Issue #1

Home/Issue #1

Mutation and Infertility References

By Victor Grech, et al. These are the articles referenced in "Mutation and Infertility in Science Fiction" Aldiss B. W. (1973). Billion Year Spree: The True History Of Science Fiction. Garden City: Doubleday. Althusser L. (1976). Reply to John Lewis (self-criticism). Essays in self-criticism. (Grahame Lock Trans.). London: New Left. Anderson P. (1989). “Iron.” Man-Kzin wars [...]

2016-08-15T11:56:19-05:00June 20th, 2012|Article References, Issue #1, Non-Fiction|0 Comments

Fantastic Journeys References

By Sheila Finch These are the sources referenced in Sheila Finch's "Fantastic Journeys of the Mythic Kind by Sheila Finch ." Benford, G. (1987). Great sky river. New York: Bantam. Benford, G. (1989). Tides of light. New York: Bantam. Campbell, J. (1949). The hero with a thousand faces. N.J.: Princeton University Press. Clement, H. (1954). [...]

2019-10-24T15:45:28-05:00June 20th, 2012|Article References, Issue #1, Non-Fiction|0 Comments

Human Evolution References

By Jean Asselin These are the articles referenced in Jean Asselin's "Human Evolution As a Framework for the Themes of Science Fiction." Antón, S. C., & Swisher, C. C., III. (2004). Early dispersals of Homo from Africa. Annual Review of Anthropology, 33, 271-296. Barthell, R. J. (1971). SF: A literature of ideas. Extrapolation, 13, 56-63. [...]

2019-10-24T15:45:29-05:00June 20th, 2012|Article References, Issue #1, Non-Fiction|0 Comments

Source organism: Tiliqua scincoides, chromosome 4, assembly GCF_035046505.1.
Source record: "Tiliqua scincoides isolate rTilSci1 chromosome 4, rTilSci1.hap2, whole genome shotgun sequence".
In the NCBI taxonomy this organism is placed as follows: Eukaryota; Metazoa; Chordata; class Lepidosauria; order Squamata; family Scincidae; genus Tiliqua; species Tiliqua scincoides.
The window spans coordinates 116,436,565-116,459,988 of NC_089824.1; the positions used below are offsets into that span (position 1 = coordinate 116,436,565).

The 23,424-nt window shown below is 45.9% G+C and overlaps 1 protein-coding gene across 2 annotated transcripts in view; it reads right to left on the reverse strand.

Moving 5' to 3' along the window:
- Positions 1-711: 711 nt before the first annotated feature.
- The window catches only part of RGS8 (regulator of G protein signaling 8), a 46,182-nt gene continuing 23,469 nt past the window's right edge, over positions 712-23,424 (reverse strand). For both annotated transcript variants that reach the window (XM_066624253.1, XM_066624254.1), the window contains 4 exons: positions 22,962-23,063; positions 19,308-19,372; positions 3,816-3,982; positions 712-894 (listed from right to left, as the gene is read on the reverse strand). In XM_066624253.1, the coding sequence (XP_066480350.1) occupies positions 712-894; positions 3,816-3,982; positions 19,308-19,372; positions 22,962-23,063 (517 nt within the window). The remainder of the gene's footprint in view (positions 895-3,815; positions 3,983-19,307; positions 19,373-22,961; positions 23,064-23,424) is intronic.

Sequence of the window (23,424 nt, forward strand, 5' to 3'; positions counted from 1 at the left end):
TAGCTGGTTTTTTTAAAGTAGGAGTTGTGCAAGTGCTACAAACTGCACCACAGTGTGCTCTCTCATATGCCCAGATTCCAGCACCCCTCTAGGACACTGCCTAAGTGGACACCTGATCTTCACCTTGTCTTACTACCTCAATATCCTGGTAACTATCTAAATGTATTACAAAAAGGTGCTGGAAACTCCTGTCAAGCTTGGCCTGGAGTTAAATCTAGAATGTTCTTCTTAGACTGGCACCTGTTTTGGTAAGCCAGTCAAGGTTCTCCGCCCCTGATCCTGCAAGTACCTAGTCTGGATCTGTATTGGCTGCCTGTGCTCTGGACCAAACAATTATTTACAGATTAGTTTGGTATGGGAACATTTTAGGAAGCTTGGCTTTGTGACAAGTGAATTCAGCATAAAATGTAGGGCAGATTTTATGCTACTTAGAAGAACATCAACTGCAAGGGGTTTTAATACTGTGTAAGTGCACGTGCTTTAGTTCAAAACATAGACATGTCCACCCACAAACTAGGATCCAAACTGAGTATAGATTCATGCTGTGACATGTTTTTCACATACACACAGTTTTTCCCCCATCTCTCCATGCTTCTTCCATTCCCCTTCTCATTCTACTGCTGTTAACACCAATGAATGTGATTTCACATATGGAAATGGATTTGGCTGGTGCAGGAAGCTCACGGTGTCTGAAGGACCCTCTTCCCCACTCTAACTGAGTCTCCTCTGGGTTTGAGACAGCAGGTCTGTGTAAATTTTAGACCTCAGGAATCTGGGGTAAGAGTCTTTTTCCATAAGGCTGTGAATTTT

Mutation and Infertility in Science Fiction

by Victor Grech, et al. — Mutation in the Science Fiction (SF) genre is viewed with revulsion as it results in strange beings, threatening monsters and alien others. Infertility is a common problem, worldwide, that will eventually affect up to a third of couples. This paper will discuss the role of mutation in nature and provide an overview of mutations resulting in infertility in SF. The science behind some of the narratives will be explained while extrapolations that exceed reasonable poetic license will be pointed out.

2019-10-24T15:45:29-05:00June 20th, 2012|Articles, Issue #1, Non-Fiction|1 Comment

Fantastic Journeys of the Mythic Kind

by Sheila Finch — Much of the best science fiction draws on mythic themes and tropes, sometimes consciously on the part of the author, to apply this wisdom to its dreams about tomorrow. In doing so, science fiction acknowledges that while the environment we find ourselves in may change, the element that makes us human will not. This paper concentrates on one core myth, the Hero’s fantastic journey, as it is used or referred to in science fiction from Jules Verne to the recent work of Mary Doria Russell.

2019-10-24T15:45:29-05:00June 20th, 2012|Articles, Issue #1, Non-Fiction|9 Comments

Human Evolution as a Framework for the Themes of Science Fiction

by Jean Asselin — This article integrates previous discussions of theme into a system to classify the literature of Science Fiction (SF). Its aim is to provide a set of tools by which themes are: (1) used to communicate the relevance of SF; (2) organized under a structure that distinguishes SF themes from SF subgenres; (3) applied to categorize SF literature in databases, thus enabling further quantitative research such as trends analysis or gender issues; and (4) recognized as future speculation on ancient concerns stemming from humanity’s evolution as a species.

2024-01-22T17:37:37-05:00June 20th, 2012|Articles, Issue #1, Non-Fiction|2 Comments
Go to Top